A soldier's point of view. Did you know the stone houses at Johnson Hall were designed to serve as defensive structures?
News of peace, concerning the French and Indian War, first reached Johnson Hall the beginning of February 1763, with a detailed account outlined to Henry Gladwin by Sir William in April, "...you will undoubtedly have heard the Preliminaries having been signed towards a General Peace between England, France & Spain...all Canada ceded to us by France, Florida by Spain and the River Mississippi to be our boundary towds. Louisiana..." With the signing of the Treaty of Paris nearly two months earlier, a political shift took shape in North America.
While the British hashed out peace with France and Spain, American Indians experienced aftershocks from the Treaty of Paris. Tensions began to rise as native nations in the Ohio and Illinois territories, accustomed to the French, were now forced to deal strictly with the British government. Combined with the establishment of military outposts and English settlers encroaching farther onto their land, rumblings of an uprising circulated among nations from the west to the east. Sir William relayed such information to General Jeffrey Amherst, "Altho all the Indian Nations were as he [speaker of the Onondaga nation] said become very Jealous of the English, who had erected so many Posts in their Country, but were not so generous to them as the French, and particularly gave them no Amunition, which was the chief cause of their Jealousy & Discontent."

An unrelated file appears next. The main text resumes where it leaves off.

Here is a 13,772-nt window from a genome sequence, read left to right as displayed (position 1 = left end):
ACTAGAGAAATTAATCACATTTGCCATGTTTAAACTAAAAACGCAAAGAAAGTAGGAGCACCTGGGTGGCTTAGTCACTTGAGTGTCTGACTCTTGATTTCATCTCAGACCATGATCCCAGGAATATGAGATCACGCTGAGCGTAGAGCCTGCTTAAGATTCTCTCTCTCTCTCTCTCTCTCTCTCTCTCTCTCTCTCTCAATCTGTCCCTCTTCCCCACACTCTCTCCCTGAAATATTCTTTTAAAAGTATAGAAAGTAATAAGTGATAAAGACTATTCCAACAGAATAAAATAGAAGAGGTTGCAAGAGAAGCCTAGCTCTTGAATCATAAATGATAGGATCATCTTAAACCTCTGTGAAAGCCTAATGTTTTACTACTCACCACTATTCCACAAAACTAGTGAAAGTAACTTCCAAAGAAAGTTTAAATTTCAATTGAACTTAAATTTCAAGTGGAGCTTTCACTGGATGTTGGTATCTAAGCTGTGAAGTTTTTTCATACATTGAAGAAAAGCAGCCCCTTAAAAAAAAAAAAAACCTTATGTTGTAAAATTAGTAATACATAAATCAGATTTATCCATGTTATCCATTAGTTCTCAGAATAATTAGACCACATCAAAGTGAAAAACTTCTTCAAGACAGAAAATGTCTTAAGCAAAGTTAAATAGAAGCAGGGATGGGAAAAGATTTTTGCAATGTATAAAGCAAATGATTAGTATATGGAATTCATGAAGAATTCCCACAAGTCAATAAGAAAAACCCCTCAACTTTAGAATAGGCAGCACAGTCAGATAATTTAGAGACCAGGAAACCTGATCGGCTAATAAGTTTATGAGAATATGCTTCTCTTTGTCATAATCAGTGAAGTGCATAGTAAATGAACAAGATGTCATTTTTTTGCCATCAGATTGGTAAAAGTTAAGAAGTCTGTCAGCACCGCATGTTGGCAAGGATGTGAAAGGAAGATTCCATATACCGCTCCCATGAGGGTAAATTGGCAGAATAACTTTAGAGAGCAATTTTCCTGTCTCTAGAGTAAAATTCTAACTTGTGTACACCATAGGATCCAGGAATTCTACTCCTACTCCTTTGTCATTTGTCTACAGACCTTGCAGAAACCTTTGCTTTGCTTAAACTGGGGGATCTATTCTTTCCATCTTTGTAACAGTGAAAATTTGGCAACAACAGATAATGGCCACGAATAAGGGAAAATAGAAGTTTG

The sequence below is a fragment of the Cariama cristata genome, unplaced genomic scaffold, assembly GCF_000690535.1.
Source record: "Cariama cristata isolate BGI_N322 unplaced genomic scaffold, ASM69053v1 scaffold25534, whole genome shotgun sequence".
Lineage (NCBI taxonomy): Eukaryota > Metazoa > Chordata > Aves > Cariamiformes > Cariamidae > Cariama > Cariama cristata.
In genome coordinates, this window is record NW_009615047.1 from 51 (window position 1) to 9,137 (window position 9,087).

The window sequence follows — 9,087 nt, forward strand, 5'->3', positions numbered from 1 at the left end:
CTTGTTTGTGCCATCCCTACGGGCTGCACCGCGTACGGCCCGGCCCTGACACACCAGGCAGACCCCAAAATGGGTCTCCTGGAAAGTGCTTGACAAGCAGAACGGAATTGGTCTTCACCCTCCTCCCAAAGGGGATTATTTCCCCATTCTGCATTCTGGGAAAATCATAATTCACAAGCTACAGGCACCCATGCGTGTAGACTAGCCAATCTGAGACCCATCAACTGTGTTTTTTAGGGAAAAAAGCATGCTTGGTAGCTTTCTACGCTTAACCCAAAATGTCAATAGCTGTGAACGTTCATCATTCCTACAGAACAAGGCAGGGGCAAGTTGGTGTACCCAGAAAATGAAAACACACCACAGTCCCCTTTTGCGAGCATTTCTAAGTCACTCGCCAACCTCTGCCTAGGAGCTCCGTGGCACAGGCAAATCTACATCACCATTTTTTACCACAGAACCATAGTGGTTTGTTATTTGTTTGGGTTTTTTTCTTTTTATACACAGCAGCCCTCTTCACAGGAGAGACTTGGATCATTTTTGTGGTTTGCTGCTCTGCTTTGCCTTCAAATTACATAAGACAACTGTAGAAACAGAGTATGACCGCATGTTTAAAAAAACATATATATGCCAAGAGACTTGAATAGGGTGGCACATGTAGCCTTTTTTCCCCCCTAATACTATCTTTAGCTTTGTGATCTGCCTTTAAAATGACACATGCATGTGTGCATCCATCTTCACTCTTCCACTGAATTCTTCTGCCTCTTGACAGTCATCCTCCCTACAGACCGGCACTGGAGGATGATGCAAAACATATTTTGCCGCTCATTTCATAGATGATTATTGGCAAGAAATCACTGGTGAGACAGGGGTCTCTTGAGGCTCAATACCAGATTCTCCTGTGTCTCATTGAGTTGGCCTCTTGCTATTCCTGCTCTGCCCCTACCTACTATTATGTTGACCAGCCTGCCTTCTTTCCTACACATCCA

The contentious years following the Treaty of Paris in 1763 became known as Pontiac's Rebellion, named after the Ottawan chief who encouraged a unified front & attack from American Indians against British control. The Seneca nation supported the call to action and British officials, worried over potential attacks on New York's frontier and outposts, deployed troops to protect those areas.
On at least two occasions soldiers were ordered to Johnson Hall, the first ordered by General Jeffrey Amherst from Fort Stanwix in the fall of 1763. It remains unclear if these troops ever arrived. The second came by order of General Gage, as Robert Elliot, Lieutenant Colonel of the 55th Regiment of Foot wrote in April 1764, "Agreeable to Genl. Gages Orders to me I send with the bearer Serjt. Anderson fourteen good Men (of my own company) to remain at Johnson Hall." Throughout Pontiac’s Rebellion Johnson Hall escaped the misfortunes of any raids. This photo was taken from one of the loopholes in the original stone house still standing at Johnson Hall.